“The Phoenix signage restrictions are just the latest instance in a disturbing, years-long nationwide trend of local governments forcing their own citizens to beg the NFL’s permission to speak freely. But Goldwater intends to stop this trend,” according to John Thorpe, an attorney for the Goldwater Institute.
Thorpe says Paulin, who is also a local business owner, has suffered firsthand the effects of city’s special deal with the NFL.
“While Bramley would like to lease his property for temporary signage placements, businesses won’t even talk to him because they’re afraid to do anything – even on private property, in compliance with all the regular city ordinances – without the express approval of the NFL.”
Thorpe argues that the signage restrictions violate the Arizona Constitution’s free speech protections while also flouting the Constitution’s due process of law guarantee by infringing on residents’ rights without providing any of the minimum procedural safeguards the Constitution requires.
“Moreover, the restrictions violate the Arizona Constitution’s principles of separation of powers, giving two unaccountable private entities—the NFL and the Arizona Super Bowl Host Committee—a blank check to wield government power against private citizens,” Thorpe says.
It is estimated the ordinance encroaches on the rights of hundreds of businesses and thousands of residents.
Paulin issued a statement after the lawsuit was filed on his behalf. He said it is not right that Phoenix city officials are letting the NFL decide what he can and cannot say on his own property.
“The government shouldn’t censor business owners like me, or any residents of the downtown area, when we communicate with the public—and it certainly shouldn’t let private companies decide what we can say,” Paulin said.
Terri Jo Neff is a reporter for AZ Free News. Follow her latest on Twitter, or send her news tips here.
Although Super Bowl LVII will be played in Glendale, the residents, property owners, and business owners in downtown Phoenix must obtain permission from the NFL to place temporary signage on their own property before and after the big game.
Phoenix city officials passed Resolution 22073 earlier this year to designate nearly all of downtown as a Special Promotional and Civic Event Area in connection with the Super Bowl game being played at State Farm Stadium on Feb. 12.
The NFL has planned several pregame events at venues across the area, including downtown Phoenix. As a result, a little publicized provision of the city’s resolution restricts “all temporary signage” unless approved by city staff, the NFL, and the Arizona Super Bowl Host Committee.
“In other words, the city has banned hundreds of businesses, and thousands of residents, from speaking freely without permission from the government and two of the government’s handpicked entities,” explains John Thorpe, an attorney for the Goldwater Institute which is fighting back on the constitutional restriction.
Thorpe sent a letter on behalf of a Phoenix property owner to City Attorney Julie Kriegh last week demanding an end to the unconstitutional free speech restrictions.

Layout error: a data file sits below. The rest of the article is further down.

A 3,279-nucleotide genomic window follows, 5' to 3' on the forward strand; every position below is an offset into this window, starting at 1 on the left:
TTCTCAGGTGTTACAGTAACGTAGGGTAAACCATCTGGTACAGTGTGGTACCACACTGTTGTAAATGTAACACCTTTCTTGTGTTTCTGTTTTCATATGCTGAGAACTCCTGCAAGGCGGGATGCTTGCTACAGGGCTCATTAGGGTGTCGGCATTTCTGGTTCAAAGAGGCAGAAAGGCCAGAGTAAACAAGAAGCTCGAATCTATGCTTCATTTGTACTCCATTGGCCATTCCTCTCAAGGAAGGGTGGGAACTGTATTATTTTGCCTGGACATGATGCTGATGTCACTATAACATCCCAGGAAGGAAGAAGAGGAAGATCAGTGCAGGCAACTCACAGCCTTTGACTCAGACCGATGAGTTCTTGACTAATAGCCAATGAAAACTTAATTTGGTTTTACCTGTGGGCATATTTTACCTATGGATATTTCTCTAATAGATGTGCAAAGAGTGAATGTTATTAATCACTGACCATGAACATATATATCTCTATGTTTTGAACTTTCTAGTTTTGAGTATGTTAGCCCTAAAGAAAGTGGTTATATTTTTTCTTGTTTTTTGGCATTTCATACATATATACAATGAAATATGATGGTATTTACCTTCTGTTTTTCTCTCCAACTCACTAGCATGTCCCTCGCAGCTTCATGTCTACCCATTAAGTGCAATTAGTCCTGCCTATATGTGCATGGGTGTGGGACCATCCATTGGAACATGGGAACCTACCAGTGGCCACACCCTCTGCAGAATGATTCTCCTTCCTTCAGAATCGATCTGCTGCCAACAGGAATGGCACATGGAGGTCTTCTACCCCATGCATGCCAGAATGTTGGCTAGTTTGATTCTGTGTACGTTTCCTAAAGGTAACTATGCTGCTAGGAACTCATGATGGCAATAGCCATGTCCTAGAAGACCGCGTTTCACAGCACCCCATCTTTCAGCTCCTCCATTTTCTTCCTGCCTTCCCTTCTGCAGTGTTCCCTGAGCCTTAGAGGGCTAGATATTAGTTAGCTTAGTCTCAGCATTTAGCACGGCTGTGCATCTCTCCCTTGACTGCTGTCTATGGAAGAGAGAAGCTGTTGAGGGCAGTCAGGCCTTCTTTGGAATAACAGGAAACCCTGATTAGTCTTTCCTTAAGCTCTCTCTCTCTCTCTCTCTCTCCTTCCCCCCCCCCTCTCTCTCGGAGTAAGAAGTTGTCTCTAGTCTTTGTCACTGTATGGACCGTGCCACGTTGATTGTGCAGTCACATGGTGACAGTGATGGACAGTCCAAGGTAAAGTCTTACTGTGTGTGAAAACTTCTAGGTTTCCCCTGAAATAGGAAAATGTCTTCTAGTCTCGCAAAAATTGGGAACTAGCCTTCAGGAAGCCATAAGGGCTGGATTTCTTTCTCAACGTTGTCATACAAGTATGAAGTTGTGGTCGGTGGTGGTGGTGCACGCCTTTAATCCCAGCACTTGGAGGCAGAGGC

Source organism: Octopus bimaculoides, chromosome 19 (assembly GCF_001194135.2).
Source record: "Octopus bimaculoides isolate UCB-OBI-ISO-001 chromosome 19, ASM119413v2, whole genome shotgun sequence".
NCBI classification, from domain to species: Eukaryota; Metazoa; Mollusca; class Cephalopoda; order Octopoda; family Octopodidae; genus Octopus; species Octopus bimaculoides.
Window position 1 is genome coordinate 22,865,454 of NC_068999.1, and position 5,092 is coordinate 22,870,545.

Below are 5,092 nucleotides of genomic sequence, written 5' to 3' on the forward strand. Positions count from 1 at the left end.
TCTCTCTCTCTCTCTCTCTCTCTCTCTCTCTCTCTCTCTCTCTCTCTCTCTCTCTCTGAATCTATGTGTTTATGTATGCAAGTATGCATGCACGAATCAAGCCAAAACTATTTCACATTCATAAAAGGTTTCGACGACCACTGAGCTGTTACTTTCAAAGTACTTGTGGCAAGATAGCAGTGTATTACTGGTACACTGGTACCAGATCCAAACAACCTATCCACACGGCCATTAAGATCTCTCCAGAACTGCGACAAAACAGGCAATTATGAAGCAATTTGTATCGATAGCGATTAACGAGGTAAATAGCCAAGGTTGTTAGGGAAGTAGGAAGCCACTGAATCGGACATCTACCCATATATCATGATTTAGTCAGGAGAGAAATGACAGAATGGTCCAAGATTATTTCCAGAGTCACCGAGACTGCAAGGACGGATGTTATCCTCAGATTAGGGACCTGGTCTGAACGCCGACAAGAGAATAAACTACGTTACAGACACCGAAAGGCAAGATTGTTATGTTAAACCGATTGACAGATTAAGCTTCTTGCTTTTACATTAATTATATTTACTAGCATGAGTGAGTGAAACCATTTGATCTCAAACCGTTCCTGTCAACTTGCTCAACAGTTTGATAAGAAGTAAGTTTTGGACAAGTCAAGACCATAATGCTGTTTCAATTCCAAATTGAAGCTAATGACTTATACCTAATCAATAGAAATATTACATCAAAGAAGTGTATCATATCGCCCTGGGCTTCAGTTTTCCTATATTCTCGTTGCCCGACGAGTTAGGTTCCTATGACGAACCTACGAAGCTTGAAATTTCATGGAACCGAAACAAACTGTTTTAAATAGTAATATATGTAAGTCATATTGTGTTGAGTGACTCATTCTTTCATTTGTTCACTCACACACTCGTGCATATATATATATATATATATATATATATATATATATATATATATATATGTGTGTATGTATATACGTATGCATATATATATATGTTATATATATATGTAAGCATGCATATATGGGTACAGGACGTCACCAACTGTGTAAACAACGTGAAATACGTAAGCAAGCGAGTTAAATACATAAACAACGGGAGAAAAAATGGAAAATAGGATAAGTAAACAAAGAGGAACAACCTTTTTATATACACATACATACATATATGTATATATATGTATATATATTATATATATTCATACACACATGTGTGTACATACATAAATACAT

“The ordinance also violates constitutional guarantees regarding due process and improper delegation of government power by broadly authorizing two private entities—the NFL and the Arizona Super Bowl Host Committee—to regulate private citizens’ speech with unfettered discretion and no procedural safeguards,” Thorpe wrote.
The signage restriction went into effect Nov. 1 with no fanfare from city officials. It remains in effect until Feb. 19, 2023, a full week after the Super Bowl. The Goldwater Institute became involved after Bramley Paulin sought to work with city officials so he could post temporary signage to advertise that his property is available to be leased.
Instead, Paulin was informed the property is within the “Clean Zone” covered by the Special Promotional and Civic Event Area. As a result, he cannot utilize the signage without authorization from the NFL and the host committee.
The city’s actions have already imposed substantial harm on Paulin, Thorpe told the city attorney. The letter seeks assurance that Paulin or his representatives may advertise on his property “without unreasonable restriction and without any input or review by the NFL or the Super Bowl Host Committee.”
It is unclear how city officials believe such an overreaching censorship deal is legal, let alone in the best interest of its residents. It does not appear that such restrictions were implemented in Inglewood, California during this year’s Super Bowl.
And there is no record of such restrictions back in 2015 when the Super Bowl was last played in Arizona, also in Glendale at what is now known as State Farm Stadium.
Thorpe acknowledges that hosting Super Bowl festivities is an exciting opportunity for many Arizonans, but he argues no benefits of any sporting event should come at the cost of forcing Arizonans to surrender their constitutional rights.
“And decisions about the free expression rights of downtown residents should not be delegated to unaccountable private parties,” he added.
AZ Free News has reached out for a comment about the free speech restrictions from Fox Sports and the Westwood One radio network, which are broadcasting Super Bowl LVII. A similar request was sent to Apple Music, the sponsor of the halftime show, as well as Roc Nation Management which represents Super Bowl halftime performer Rihanna.
No responses were received by press time.
Terri Jo Neff is a reporter for AZ Free News. Follow her latest on Twitter, or send her news tips here.